Thought-provoking themes tackled by Perse actors in Year 11 play
Perse Year 11 actors took on questions of gender, inequality and protest in their production of Witches Can’t Be Burned.
The play, by Silva Semerciyan, was based around a performance of Arthur Miller’s renowned work The Crucible – a fictionalised representation of the 17th Century Salem Witch Trials – by a school drama company.
However, the main actor begins to ask questions about the portrayal of women in Miller’s play, and institutional inequality more widely, leading to clashes with the school authorities that see her undergo a disciplinary procedure which takes on the reflection of a ‘witch-hunt’.
Drama teacher George Smith, who directed Witches Can’t Be Burned, was delighted with how the cast had thrown themselves into the production, having only begun rehearsals at the start of term.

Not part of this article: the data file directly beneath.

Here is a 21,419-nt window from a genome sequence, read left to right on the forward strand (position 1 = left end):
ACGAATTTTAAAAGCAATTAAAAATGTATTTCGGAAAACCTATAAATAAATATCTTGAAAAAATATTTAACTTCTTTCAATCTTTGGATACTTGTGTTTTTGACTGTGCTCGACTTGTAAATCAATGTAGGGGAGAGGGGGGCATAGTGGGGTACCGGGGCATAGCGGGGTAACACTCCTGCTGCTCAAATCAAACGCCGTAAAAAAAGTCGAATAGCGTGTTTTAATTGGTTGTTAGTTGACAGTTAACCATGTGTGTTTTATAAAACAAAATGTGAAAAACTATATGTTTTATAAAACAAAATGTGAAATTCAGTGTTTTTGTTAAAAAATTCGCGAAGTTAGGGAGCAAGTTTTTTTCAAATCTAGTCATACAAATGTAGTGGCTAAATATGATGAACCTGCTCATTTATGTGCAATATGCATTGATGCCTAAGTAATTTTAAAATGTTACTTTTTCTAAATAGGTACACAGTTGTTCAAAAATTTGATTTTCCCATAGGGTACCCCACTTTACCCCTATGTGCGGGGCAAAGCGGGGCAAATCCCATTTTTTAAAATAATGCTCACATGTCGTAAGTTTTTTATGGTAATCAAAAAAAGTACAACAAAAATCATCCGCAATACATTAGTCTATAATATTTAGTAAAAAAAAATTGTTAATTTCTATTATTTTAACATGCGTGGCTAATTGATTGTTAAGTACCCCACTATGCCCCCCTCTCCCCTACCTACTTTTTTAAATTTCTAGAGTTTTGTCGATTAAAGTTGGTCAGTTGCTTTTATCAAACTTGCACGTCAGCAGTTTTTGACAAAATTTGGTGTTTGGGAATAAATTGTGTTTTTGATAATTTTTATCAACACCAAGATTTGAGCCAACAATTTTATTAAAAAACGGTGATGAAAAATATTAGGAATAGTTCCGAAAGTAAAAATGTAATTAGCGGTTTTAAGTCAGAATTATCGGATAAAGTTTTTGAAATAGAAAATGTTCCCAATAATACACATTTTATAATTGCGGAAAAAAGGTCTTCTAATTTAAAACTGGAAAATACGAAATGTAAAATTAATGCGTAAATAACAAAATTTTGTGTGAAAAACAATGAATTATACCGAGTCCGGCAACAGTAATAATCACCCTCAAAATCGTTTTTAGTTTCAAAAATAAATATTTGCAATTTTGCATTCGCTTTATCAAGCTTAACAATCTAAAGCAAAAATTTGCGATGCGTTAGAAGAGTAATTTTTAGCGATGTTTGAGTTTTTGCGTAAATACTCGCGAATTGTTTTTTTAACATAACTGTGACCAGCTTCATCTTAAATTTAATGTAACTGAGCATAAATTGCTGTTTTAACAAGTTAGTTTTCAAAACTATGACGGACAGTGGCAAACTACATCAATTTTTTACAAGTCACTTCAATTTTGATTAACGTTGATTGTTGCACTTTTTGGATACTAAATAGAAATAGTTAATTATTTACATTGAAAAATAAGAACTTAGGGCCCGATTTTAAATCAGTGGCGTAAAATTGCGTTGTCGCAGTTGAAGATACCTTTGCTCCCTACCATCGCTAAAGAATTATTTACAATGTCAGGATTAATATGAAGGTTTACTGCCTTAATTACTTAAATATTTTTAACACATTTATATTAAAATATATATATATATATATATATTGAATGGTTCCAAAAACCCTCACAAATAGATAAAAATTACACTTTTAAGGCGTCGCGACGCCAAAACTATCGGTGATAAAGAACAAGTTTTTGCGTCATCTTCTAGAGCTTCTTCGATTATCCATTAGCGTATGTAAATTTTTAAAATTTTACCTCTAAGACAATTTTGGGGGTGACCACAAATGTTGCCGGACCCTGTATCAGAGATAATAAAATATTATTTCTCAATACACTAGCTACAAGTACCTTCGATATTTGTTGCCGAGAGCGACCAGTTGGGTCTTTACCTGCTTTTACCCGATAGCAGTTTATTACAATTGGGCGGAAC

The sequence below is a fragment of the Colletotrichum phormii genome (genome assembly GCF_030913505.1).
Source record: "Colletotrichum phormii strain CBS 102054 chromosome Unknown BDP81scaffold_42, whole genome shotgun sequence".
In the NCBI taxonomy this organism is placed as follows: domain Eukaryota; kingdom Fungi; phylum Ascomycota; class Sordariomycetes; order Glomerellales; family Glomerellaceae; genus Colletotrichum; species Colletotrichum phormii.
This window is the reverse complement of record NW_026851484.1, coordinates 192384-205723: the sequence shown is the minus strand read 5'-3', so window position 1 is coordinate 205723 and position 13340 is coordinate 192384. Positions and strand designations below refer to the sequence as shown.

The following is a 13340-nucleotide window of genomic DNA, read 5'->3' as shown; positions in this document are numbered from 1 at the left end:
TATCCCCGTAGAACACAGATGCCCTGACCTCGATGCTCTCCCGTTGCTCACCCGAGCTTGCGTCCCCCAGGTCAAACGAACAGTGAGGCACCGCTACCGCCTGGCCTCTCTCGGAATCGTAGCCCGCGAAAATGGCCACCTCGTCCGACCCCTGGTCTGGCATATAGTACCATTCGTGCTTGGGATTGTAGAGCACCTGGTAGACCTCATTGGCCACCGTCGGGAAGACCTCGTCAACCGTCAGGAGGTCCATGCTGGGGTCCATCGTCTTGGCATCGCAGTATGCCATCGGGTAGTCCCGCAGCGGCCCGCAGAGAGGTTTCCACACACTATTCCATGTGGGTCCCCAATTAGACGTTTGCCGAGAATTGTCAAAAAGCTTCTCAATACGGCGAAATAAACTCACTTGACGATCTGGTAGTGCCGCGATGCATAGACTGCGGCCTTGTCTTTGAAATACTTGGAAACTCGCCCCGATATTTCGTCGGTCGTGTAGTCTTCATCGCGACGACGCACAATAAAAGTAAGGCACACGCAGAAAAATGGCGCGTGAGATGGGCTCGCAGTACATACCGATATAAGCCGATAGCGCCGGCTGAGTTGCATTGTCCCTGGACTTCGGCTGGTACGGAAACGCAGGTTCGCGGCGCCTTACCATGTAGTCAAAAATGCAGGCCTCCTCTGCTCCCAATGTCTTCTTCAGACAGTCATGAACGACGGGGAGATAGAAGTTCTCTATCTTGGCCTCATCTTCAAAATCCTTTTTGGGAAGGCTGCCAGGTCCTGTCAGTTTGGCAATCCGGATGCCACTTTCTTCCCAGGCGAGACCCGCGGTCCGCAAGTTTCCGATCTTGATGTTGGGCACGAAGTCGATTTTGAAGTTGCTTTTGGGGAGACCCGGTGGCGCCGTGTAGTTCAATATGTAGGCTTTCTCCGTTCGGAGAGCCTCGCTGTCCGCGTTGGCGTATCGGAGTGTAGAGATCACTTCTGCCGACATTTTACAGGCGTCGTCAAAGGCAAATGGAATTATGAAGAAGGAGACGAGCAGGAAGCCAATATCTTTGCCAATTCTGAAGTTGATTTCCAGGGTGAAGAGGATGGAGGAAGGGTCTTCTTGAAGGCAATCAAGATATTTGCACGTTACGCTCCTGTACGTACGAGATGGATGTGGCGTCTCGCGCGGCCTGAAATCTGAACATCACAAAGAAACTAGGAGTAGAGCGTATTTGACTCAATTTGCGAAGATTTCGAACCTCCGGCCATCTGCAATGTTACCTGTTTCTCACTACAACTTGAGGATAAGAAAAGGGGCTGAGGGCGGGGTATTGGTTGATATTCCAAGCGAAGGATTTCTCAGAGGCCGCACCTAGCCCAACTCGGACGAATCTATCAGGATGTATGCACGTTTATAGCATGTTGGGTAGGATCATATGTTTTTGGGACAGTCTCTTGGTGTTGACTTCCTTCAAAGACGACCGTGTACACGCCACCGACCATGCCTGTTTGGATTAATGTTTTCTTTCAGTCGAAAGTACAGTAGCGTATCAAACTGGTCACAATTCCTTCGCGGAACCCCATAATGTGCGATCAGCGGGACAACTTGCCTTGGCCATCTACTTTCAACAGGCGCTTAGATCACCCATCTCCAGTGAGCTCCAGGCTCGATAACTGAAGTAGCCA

He said: “They were challenging themes for the cast to take on, but they were excellent. This was a play from the National Theatre’s Connections programme, which commissions playwrights to produce plays specifically for young people that deal with issues relevant to their age, so it felt like a perfect fit.
“The maturity with which they approached it was amazing. It wasn’t just hard work and talent, they were thoughtful and politically engaged, and to do all this in four weeks, I’m really proud of them.”
Mr Smith added that the cast had enjoyed being able to tread the boards in the Peter Hall Performing Arts Centre in front of a live audience.
He said: “It was really nice to be able to put a performance back on stage with students after a long time away and it was great for Year 11 to be able to put on a play early in the year before there are more demands on their time.”